# What is the side length of the smallest sized equilateral triangle that can be placed on the (x,y) plane where all coordinates are integers AND no side is horizontal and no side is vertical?

Jan 5, 2016

There is no such triangle, due to $\sqrt{3}$ being irrational.

#### Explanation:

Without loss of generality, one of the vertices is at $\left(0 , 0\right)$.

Let the vertex anticlockwise from $\left(0 , 0\right)$ be $\left(m , n\right)$ for some integers $m$ and $n$.

The midpoint of the corresponding side is $\left(\frac{m}{2} , \frac{n}{2}\right)$

The line through $\left(0 , 0\right)$ and $\left(m , n\right)$ has slope $\frac{n}{m}$, so any perpendicular to this side has slope $- \frac{m}{n}$.

The third vertex of the triangle lies on the line through the midpoint $\left(\frac{m}{2} , \frac{n}{2}\right)$ with slope $\left(- \frac{m}{n}\right)$.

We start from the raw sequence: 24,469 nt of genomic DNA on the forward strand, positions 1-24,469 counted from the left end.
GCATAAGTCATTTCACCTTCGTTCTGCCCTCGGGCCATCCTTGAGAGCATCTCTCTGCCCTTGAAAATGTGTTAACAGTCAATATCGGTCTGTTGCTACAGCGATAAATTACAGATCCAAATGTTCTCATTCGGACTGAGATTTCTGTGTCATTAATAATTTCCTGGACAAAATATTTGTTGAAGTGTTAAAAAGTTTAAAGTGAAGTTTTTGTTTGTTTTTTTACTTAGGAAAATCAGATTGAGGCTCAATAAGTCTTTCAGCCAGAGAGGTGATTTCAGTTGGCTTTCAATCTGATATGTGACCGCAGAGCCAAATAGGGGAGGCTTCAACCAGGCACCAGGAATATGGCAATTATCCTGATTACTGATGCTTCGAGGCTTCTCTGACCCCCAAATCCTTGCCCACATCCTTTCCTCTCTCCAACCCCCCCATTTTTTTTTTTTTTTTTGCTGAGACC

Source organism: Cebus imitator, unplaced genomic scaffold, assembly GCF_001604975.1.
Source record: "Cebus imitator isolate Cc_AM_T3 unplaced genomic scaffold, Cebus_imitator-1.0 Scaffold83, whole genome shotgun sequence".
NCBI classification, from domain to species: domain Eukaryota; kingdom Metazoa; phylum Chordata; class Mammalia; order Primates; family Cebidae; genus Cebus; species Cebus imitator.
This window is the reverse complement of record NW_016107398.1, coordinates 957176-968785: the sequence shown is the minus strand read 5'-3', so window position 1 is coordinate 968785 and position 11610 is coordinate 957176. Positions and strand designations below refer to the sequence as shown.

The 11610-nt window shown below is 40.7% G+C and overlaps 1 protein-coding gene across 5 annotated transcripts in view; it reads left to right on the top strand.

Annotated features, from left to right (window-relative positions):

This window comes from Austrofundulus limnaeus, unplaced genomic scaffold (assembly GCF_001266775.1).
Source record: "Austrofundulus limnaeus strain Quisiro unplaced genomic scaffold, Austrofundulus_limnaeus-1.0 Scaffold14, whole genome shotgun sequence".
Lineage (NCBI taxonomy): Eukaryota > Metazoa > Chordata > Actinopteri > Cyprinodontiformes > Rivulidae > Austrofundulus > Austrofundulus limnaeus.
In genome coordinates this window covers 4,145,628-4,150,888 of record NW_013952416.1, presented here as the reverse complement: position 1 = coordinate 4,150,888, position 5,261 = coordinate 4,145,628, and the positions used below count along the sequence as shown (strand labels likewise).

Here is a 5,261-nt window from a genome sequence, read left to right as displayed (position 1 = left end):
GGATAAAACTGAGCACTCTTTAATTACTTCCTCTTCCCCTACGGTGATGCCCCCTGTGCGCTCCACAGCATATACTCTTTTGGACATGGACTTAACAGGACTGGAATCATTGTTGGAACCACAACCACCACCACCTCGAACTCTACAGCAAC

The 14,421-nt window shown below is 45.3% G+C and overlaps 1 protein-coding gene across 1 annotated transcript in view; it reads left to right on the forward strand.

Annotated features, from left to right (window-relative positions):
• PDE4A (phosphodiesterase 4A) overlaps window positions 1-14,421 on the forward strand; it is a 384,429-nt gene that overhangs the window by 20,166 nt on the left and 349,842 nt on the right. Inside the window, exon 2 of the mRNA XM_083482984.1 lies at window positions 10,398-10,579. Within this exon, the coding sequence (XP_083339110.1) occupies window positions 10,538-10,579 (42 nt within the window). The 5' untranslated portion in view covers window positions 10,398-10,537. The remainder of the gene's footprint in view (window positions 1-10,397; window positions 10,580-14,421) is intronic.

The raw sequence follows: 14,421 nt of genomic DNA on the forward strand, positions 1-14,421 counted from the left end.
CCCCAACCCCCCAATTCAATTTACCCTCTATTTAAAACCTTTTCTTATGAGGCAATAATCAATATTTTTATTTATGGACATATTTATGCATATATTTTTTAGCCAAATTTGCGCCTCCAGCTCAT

In fact it will lie at the point:

$\left(\frac{m}{2} , \frac{n}{2}\right) + \frac{\sqrt{3}}{2} \left(- n , m\right) = \left(\frac{m - \sqrt{3} n}{2} , \frac{n + \sqrt{3} m}{2}\right)$

since the height of an equilateral triangle is $\sin {60}^{\circ} = \frac{\sqrt{3}}{2}$ times the length of one of the sides.

So we require $\frac{m - \sqrt{3} n}{2}$ to be an integer and $\frac{n + \sqrt{3} m}{2}$ to be an integer.

Since $\sqrt{3}$ is irrational, this would imply that $n = 0$ and $m = 0$, hence there is no such triangle.